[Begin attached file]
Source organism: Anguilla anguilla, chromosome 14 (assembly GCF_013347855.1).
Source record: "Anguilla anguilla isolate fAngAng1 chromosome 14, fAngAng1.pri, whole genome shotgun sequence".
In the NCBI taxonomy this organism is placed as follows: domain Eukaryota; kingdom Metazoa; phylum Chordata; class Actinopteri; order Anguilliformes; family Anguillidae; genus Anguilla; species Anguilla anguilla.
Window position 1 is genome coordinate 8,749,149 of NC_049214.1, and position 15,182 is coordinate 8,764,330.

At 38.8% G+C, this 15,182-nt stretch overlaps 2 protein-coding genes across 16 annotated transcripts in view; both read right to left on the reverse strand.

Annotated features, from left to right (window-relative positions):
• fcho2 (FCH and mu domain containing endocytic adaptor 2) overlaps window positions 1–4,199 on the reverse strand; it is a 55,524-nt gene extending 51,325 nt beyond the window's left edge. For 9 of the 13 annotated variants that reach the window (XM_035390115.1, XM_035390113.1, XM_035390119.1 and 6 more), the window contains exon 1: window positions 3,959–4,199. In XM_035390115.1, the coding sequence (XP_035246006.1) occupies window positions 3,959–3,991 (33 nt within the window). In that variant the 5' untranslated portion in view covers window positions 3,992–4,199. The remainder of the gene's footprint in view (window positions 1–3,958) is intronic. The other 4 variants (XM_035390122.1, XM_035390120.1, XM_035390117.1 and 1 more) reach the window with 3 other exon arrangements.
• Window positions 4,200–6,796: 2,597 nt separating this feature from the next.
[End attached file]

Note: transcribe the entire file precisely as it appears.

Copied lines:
Source organism: Anguilla anguilla, chromosome 14 (assembly GCF_013347855.1).
Source record: "Anguilla anguilla isolate fAngAng1 chromosome 14, fAngAng1.pri, whole genome shotgun sequence".
In the NCBI taxonomy this organism is placed as follows: domain Eukaryota; kingdom Metazoa; phylum Chordata; class Actinopteri; order Anguilliformes; family Anguillidae; genus Anguilla; species Anguilla anguilla.
Window position 1 is genome coordinate 8,749,149 of NC_049214.1, and position 15,182 is coordinate 8,764,330.

At 38.8% G+C, this 15,182-nt stretch overlaps 2 protein-coding genes across 16 annotated transcripts in view; both read right to left on the reverse strand.

Annotated features, from left to right (window-relative positions):
• fcho2 (FCH and mu domain containing endocytic adaptor 2) overlaps window positions 1–4,199 on the reverse strand; it is a 55,524-nt gene extending 51,325 nt beyond the window's left edge. For 9 of the 13 annotated variants that reach the window (XM_035390115.1, XM_035390113.1, XM_035390119.1 and 6 more), the window contains exon 1: window positions 3,959–4,199. In XM_035390115.1, the coding sequence (XP_035246006.1) occupies window positions 3,959–3,991 (33 nt within the window). In that variant the 5' untranslated portion in view covers window positions 3,992–4,199. The remainder of the gene's footprint in view (window positions 1–3,958) is intronic. The other 4 variants (XM_035390122.1, XM_035390120.1, XM_035390117.1 and 1 more) reach the window with 3 other exon arrangements.
• Window positions 4,200–6,796: 2,597 nt separating this feature from the next.